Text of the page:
Several weeks ago Pope Benedict commented on the power each Mass has to help those who find it hard to forgive those by whom they were offended. He said:
"Every time that you come to the altar for the Eucharistic celebration your soul opens to forgiveness and fraternal reconciliation, ready to accept the apologies of those who have hurt you and ready, in turn, to forgive... In the Roman liturgy the priest, having offered the bread and wine, bows toward the altar and prays in a low voice: 'Lord, we ask you to receive us and be pleased with the sacrifice that we offer with humble and contrite hearts.' The priest thus prepares to enter, together with the whole assembly of the faithful, into the heart of the Eucharistic mystery, into the heart of that celestial liturgy to which the second reading, taken from the Book of Revelation, refers. [...]
"The altar of sacrifice becomes in a certain way the point of encounter between heaven and earth; the center, we could say, of the one Church that is at the same time heavenly and in pilgrimage on earth, where, in the midst of the persecutions of the world and God's consolations, the Lord's disciples proclaim his passion and death until he returns in glory." (Zenit.org, Sept. 21, 2008)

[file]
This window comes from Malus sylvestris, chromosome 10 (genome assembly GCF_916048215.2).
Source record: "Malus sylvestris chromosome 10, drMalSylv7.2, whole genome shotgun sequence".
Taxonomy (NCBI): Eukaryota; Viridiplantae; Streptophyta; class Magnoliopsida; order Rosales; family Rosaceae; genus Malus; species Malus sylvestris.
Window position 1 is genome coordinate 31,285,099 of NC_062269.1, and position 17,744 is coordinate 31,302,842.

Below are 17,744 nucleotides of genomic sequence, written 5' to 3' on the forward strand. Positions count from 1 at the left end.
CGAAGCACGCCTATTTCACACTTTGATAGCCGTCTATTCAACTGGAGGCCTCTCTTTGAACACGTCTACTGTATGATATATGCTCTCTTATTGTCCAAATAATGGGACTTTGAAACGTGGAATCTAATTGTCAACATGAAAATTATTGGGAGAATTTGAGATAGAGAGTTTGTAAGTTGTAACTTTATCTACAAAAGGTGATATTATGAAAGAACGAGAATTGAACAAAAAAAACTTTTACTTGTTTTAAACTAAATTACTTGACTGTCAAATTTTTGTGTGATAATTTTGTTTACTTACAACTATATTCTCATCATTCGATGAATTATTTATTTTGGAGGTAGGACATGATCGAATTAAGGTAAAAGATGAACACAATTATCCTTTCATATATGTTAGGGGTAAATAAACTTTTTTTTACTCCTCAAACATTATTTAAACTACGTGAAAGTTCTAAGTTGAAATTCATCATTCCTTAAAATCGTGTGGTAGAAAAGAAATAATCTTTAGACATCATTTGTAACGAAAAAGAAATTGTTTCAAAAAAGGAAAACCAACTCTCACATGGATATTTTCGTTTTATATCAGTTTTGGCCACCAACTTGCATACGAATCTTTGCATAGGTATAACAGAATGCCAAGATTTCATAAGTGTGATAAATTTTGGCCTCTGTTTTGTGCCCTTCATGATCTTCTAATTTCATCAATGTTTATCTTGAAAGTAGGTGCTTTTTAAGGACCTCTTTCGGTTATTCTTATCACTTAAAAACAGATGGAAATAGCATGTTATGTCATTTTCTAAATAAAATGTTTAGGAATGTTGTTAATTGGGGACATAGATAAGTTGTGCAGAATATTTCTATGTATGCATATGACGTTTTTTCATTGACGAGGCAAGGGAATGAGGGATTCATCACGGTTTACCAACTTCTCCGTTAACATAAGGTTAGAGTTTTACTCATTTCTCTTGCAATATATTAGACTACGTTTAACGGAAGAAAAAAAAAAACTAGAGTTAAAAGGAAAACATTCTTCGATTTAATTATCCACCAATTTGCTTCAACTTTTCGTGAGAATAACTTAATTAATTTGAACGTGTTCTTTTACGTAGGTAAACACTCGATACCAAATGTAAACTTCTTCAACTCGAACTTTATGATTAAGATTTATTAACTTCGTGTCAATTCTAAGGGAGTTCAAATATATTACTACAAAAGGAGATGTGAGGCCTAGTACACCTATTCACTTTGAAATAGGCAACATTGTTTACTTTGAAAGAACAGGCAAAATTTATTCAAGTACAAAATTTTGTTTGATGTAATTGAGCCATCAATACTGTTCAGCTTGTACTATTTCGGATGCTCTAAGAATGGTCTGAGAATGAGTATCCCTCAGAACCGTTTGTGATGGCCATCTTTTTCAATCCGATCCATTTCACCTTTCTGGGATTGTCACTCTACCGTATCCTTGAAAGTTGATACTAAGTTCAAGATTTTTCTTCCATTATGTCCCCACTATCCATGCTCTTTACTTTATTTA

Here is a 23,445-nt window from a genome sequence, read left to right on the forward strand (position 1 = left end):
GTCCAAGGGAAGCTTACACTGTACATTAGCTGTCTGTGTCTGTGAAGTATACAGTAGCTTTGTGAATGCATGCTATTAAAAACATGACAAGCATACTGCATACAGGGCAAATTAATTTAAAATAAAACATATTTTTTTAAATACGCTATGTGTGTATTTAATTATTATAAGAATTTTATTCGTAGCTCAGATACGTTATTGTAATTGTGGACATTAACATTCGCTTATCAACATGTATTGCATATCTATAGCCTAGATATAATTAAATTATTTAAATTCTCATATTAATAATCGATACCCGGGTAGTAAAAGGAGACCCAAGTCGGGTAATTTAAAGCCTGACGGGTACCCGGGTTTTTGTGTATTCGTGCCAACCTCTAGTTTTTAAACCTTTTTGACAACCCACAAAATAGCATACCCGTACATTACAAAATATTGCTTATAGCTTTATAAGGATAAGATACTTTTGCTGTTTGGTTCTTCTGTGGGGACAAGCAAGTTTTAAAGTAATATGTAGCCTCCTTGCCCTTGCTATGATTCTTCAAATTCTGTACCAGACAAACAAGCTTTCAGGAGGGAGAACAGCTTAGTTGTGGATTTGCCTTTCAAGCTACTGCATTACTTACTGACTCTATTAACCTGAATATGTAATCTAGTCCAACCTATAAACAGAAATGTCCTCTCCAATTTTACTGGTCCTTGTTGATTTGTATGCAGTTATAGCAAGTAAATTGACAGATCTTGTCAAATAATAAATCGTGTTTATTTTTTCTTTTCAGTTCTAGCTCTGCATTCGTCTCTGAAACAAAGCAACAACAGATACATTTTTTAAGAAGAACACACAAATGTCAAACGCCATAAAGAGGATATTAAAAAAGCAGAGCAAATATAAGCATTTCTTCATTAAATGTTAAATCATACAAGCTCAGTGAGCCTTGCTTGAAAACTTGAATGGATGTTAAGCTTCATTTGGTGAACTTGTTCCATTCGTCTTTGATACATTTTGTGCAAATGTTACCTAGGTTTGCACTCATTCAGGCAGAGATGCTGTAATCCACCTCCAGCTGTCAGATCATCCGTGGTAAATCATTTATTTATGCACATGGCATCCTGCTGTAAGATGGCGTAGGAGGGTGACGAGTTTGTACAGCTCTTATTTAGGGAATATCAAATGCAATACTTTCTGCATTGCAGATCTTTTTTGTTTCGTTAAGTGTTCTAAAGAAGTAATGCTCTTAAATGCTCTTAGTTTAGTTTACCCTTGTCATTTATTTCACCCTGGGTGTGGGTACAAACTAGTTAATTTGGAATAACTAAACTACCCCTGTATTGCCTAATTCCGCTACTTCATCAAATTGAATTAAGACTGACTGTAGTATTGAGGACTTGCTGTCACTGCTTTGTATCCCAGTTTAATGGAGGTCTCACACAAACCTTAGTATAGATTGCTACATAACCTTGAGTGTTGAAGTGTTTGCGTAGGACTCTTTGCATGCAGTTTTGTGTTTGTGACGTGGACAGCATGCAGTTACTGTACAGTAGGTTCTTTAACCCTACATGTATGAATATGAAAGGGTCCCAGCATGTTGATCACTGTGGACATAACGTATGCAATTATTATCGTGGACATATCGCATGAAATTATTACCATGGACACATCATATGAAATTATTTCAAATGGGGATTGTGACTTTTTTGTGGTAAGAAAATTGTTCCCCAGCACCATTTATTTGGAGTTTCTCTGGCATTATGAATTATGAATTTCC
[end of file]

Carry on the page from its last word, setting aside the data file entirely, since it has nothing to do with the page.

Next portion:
The Holy Mass is the same Sacrifice as that of Christ on Calvary, though in an unbloody manner. Christ’s Sacrifice made satisfaction for our sins and those of everyone else. When we participate in a Mass, we are immersed in this perfect Sacrifice of forgiveness. As we humbly seek and accept His forgiveness, we should have that same desire to forgive others.
We need to avail ourselves of His forgiveness in Confession in the case of mortal sins. Having been absolved so often in this Sacrament of mercy and having received the graces of the Mass, may we always try to show His mercy and love even to those who have offended us.